Will your Tomcat instance not shut down because of long-running Quartz jobs?

I had that problem. Here is what I did…

Reproduce the problem

So first let’s reproduce the problem using Tomcat by creating a simple web app that runs a Quartz job.

We configure the Quartz Scheduler using the Spring SchedulerFactoryBean supplying a job detail and trigger bean as follows:

application-context.xml
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<bean id="simple.quartz.scheduler" class="org.springframework.scheduling.quartz.SchedulerFactoryBean"
    p:schedulerName="simple-scheduler"
    p:configLocation="classpath:quartz.properties"
    p:applicationContextSchedulerContextKey="applicationContext"
    p:autoStartup="true">

    <property name="jobFactory">
        <bean class="org.springframework.scheduling.quartz.SpringBeanJobFactory"/>
    </property>
    <property name="jobDetails">
        <list>
            <ref bean="simpleJob"/>
        </list>
    </property>
    <property name="triggers">
        <list>
            <ref bean="simpleJobTrigger"/>
        </list>
    </property>
</bean>

<bean id="simpleJobTrigger" class="org.springframework.scheduling.quartz.SimpleTriggerFactoryBean"
    p:jobDetail-ref="simpleJob"
    p:repeatInterval="60000"
    p:startDelay="10000"
    p:group="SIMPLE_JOB_GROUP"
    p:name="SIMPLE_JOB"/>

<bean id="simpleJob" class="org.springframework.scheduling.quartz.JobDetailFactoryBean"
    p:jobClass="com.iancollington.blog.simplequartzwebapp.SimpleJob"
    p:durability="true"
    p:group="SIMPLE_JOB_GROUP"
    p:name="SIMPLE_JOB"/>

The QuartzJobBean implementation is simple enough in that it runs forever:

SimpleJob.java

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public class SimpleJob extends QuartzJobBean {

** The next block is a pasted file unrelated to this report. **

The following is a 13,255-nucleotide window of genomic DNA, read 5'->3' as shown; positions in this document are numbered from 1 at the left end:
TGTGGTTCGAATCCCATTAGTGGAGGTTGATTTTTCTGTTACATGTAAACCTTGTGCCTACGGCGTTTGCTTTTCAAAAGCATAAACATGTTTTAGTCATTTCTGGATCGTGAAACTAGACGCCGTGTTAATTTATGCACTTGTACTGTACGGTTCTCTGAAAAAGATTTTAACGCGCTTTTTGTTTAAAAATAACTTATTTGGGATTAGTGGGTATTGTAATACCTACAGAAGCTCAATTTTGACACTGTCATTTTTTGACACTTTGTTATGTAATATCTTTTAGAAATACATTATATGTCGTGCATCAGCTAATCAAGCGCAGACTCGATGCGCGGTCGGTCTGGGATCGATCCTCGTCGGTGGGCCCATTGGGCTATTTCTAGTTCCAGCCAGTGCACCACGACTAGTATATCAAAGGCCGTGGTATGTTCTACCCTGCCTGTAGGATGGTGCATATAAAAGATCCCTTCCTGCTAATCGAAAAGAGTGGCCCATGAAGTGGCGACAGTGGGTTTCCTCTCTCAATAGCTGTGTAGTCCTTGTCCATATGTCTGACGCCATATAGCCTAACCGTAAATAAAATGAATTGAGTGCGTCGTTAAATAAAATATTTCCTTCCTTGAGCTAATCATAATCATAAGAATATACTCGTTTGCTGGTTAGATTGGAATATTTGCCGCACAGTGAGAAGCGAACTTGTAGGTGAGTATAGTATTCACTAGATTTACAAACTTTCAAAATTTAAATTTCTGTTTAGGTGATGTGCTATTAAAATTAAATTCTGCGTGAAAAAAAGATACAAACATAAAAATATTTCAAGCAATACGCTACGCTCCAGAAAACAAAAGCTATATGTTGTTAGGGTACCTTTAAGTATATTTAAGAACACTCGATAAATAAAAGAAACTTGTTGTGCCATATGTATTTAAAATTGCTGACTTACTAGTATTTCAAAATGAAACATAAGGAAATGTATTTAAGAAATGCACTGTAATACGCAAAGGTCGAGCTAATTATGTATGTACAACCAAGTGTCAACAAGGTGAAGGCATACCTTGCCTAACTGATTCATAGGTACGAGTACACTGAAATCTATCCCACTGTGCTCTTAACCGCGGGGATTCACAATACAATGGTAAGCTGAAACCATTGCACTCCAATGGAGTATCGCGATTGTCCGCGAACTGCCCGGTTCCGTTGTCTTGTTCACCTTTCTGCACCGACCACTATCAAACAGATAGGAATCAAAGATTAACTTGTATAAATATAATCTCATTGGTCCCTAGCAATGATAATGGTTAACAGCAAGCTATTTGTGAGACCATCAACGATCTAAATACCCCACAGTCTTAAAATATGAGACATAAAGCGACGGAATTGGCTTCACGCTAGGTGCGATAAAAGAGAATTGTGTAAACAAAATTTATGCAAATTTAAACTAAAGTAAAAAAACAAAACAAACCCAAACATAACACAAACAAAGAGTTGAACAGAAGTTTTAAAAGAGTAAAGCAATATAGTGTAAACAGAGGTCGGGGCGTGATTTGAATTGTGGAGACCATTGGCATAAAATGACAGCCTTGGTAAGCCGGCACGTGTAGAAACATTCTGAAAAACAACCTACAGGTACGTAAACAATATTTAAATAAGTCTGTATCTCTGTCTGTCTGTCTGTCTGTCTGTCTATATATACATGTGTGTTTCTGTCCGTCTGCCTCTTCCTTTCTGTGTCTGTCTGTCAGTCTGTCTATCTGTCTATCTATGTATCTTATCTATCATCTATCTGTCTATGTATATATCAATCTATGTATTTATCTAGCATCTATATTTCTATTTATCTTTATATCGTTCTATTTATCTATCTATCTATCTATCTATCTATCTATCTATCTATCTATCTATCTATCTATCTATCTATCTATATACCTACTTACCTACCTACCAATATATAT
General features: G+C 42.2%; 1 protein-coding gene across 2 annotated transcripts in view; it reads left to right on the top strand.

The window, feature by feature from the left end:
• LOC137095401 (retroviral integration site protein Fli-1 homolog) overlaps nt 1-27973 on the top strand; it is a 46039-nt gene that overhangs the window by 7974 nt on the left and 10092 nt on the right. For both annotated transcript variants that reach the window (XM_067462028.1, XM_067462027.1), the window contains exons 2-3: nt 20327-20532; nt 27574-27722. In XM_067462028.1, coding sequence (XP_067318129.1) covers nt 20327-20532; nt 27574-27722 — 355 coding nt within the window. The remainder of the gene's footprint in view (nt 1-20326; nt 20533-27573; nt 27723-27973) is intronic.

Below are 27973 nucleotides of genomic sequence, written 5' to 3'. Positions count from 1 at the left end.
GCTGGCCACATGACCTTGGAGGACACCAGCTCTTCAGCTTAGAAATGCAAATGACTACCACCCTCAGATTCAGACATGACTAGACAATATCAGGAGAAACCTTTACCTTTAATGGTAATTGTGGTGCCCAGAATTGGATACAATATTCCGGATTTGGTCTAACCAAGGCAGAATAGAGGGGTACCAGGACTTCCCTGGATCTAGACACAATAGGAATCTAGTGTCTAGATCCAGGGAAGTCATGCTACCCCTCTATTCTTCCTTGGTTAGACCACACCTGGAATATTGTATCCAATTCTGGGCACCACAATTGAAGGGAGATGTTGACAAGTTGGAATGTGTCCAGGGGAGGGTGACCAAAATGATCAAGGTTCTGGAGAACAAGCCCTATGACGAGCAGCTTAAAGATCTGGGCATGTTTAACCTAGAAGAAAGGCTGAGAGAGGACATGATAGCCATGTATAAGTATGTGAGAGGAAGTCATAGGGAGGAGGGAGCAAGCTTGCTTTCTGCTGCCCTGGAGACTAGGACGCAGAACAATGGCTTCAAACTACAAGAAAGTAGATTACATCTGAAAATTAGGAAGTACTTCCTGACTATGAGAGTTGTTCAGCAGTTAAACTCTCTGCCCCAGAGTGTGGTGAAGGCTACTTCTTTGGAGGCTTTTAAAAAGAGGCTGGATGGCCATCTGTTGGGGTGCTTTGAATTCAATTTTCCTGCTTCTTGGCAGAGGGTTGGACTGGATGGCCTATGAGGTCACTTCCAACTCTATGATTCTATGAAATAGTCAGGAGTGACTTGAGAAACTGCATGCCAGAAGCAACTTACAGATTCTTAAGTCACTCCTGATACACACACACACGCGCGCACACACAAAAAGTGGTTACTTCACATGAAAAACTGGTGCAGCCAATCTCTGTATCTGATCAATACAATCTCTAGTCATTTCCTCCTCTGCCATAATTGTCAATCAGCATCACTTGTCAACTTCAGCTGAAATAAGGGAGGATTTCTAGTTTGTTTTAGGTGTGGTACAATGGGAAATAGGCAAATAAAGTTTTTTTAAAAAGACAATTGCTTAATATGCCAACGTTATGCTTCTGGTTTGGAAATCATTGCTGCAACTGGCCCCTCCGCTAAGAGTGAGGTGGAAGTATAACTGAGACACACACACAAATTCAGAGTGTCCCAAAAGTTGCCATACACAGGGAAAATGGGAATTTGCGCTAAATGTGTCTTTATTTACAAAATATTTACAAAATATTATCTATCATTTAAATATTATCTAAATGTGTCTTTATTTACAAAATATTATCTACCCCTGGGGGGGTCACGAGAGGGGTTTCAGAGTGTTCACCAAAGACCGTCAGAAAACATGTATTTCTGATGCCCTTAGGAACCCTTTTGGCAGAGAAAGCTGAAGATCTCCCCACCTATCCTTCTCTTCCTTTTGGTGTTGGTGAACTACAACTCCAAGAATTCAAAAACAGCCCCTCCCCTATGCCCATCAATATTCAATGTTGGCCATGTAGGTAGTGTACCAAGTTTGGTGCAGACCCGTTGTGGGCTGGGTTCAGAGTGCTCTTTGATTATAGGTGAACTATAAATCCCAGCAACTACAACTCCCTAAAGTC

private static final Logger LOGGER = LoggerFactory.getLogger(SimpleJob.class);

    @Override
    protected void executeInternal(JobExecutionContext context) throws JobExecutionException {
        while (true) {
            LOGGER.info("Long running job executing....");

            try {
                Thread.sleep(10000);
            } catch (InterruptedException e) {
                LOGGER.error("The thread sleep was interrupted.", e);
            }
        }
    }
}

Upon building and deploying the WAR file in Tomcat, you should see the following output every ten seconds:

INFO - Long running job executing....

If you gracefully stop Tomcat like so:

$ ./catalina.sh stop

then you will find that the above message continues until the Tomcat process is forcefully killed.

:
INFO: Stopping service Catalina
INFO: Stopping ProtocolHandler ["http-bio-8080"]
INFO: Stopping ProtocolHandler ["ajp-bio-8009"]
INFO: Destroying ProtocolHandler ["http-bio-8080"]
INFO - Long running job executing....
INFO: Destroying ProtocolHandler ["ajp-bio-8009"]
INFO - Long running job executing....
INFO - Long running job executing....
INFO - Long running job executing....
:

The complete source for this simple web app can be found on GitHub in the simple-quartz-webapp repository.

So how do we fix this?

There are two steps. First, we need to detect when the container is being shut down. Then we need to gracefully stop the Quartz jobs.

Detecting container shutdown

To detect when the container is being shut down we can hook into the Spring container lifecycle using an org.springframework.context.SmartLifecycle bean. The important part of this interface is the one it extends; org.springframework.context.Phased. This interface contains a single method named getPhase that returns a primitive integer.

During Spring container startup, Spring will call the start method on beans implementing this interface starting with the lowest phase value and ending with the highest phase value. The shutdown process is the reverse where Spring will call the stop method but starting with the highest phase value and ending with the lowest.

We want to be able to find out when the Spring container is stopping as quickly as possible such that we can stop the Quartz jobs as a soon as possible. The quicker the jobs are stopped the quicker Tomcat can shut down. We, therefore, need to create a bean that returns the highest possible phase value so that it is invoked as soon as possible when the Spring container starts to shut down.

SpringShutdownHook.java

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public class SpringShutdownHook implements SmartLifecycle {

    private static final Logger LOGGER = LoggerFactory.getLogger(SpringShutdownHook.class);

    private boolean isRunning = false;

    public boolean isAutoStartup() {
        return true;
    }

    public void stop(Runnable runnable) {
        stop();
        runnable.run();
    }

    public void start() {
        LOGGER.info("SpringShutdownHook started.");
        isRunning = true;
    }

    public void stop() {
        LOGGER.info("Spring container is shutting down.");